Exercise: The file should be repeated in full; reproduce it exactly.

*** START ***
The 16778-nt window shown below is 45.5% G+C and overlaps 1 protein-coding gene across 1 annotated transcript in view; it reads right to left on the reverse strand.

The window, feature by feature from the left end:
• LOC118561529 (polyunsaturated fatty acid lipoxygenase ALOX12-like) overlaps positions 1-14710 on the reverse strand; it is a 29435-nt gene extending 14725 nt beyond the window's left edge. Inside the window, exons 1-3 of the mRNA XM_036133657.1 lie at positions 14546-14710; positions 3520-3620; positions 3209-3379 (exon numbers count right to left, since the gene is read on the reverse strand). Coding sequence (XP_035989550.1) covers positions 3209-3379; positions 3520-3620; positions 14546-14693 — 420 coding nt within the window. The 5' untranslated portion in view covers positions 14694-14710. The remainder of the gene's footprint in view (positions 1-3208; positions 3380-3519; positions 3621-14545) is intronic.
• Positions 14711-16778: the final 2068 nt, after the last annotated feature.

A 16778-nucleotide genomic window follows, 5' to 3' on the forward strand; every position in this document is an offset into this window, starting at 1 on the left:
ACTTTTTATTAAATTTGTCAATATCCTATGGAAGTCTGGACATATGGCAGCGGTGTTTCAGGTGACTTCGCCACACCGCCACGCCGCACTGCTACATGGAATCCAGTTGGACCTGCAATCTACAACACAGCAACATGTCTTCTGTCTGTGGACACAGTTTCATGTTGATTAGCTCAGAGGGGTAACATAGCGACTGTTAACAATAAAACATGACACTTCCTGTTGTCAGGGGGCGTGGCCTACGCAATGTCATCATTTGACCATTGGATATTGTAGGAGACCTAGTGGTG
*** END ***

The 16778-nt window shown below is 45.5% G+C and overlaps 1 protein-coding gene across 1 annotated transcript in view; it reads right to left on the reverse strand.

The window, feature by feature from the left end:
• LOC118561529 (polyunsaturated fatty acid lipoxygenase ALOX12-like) overlaps positions 1-14710 on the reverse strand; it is a 29435-nt gene extending 14725 nt beyond the window's left edge. Inside the window, exons 1-3 of the mRNA XM_036133657.1 lie at positions 14546-14710; positions 3520-3620; positions 3209-3379 (exon numbers count right to left, since the gene is read on the reverse strand). Coding sequence (XP_035989550.1) covers positions 3209-3379; positions 3520-3620; positions 14546-14693 — 420 coding nt within the window. The 5' untranslated portion in view covers positions 14694-14710. The remainder of the gene's footprint in view (positions 1-3208; positions 3380-3519; positions 3621-14545) is intronic.
• Positions 14711-16778: the final 2068 nt, after the last annotated feature.

A 16778-nucleotide genomic window follows, 5' to 3' on the forward strand; every position in this document is an offset into this window, starting at 1 on the left:
ACTTTTTATTAAATTTGTCAATATCCTATGGAAGTCTGGACATATGGCAGCGGTGTTTCAGGTGACTTCGCCACACCGCCACGCCGCACTGCTACATGGAATCCAGTTGGACCTGCAATCTACAACACAGCAACATGTCTTCTGTCTGTGGACACAGTTTCATGTTGATTAGCTCAGAGGGGTAACATAGCGACTGTTAACAATAAAACATGACACTTCCTGTTGTCAGGGGGCGTGGCCTACGCAATGTCATCATTTGACCATTGGATATTGTAGGAGACCTAGTGGTG